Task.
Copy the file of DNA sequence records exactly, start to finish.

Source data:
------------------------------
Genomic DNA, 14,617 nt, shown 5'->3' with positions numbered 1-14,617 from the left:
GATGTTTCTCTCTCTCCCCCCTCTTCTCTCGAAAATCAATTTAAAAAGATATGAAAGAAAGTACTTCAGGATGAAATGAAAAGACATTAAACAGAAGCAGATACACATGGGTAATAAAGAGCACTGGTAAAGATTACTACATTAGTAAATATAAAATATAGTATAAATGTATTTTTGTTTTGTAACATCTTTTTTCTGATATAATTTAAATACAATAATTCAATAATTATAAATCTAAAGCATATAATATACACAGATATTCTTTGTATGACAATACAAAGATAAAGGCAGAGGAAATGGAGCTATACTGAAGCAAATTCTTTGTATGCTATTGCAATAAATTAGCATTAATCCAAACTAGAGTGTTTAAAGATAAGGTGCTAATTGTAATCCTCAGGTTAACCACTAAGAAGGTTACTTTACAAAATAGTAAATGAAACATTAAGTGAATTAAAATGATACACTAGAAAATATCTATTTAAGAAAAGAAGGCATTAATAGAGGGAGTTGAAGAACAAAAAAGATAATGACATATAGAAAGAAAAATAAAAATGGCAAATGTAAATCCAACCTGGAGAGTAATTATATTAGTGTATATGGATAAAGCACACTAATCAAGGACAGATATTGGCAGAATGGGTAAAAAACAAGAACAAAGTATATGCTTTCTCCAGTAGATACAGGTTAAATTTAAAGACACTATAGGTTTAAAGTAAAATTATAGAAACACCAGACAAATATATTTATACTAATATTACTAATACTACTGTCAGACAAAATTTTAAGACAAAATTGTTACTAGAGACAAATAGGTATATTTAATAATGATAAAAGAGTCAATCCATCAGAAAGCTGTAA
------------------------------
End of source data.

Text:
Genomic DNA, 14,617 nt, shown 5'->3' with positions numbered 1-14,617 from the left:
GATGTTTCTCTCTCTCCCCCCTCTTCTCTCGAAAATCAATTTAAAAAGATATGAAAGAAAGTACTTCAGGATGAAATGAAAAGACATTAAACAGAAGCAGATACACATGGGTAATAAAGAGCACTGGTAAAGATTACTACATTAGTAAATATAAAATATAGTATAAATGTATTTTTGTTTTGTAACATCTTTTTTCTGATATAATTTAAATACAATAATTCAATAATTATAAATCTAAAGCATATAATATACACAGATATTCTTTGTATGACAATACAAAGATAAAGGCAGAGGAAATGGAGCTATACTGAAGCAAATTCTTTGTATGCTATTGCAATAAATTAGCATTAATCCAAACTAGAGTGTTTAAAGATAAGGTGCTAATTGTAATCCTCAGGTTAACCACTAAGAAGGTTACTTTACAAAATAGTAAATGAAACATTAAGTGAATTAAAATGATACACTAGAAAATATCTATTTAAGAAAAGAAGGCATTAATAGAGGGAGTTGAAGAACAAAAAAGATAATGACATATAGAAAGAAAAATAAAAATGGCAAATGTAAATCCAACCTGGAGAGTAATTATATTAGTGTATATGGATAAAGCACACTAATCAAGGACAGATATTGGCAGAATGGGTAAAAAACAAGAACAAAGTATATGCTTTCTCCAGTAGATACAGGTTAAATTTAAAGACACTATAGGTTTAAAGTAAAATTATAGAAACACCAGACAAATATATTTATACTAATATTACTAATACTACTGTCAGACAAAATTTTAAGACAAAATTGTTACTAGAGACAAATAGGTATATTTAATAATGATAAAAGAGTCAATCCATCAGAAAGCTGTAA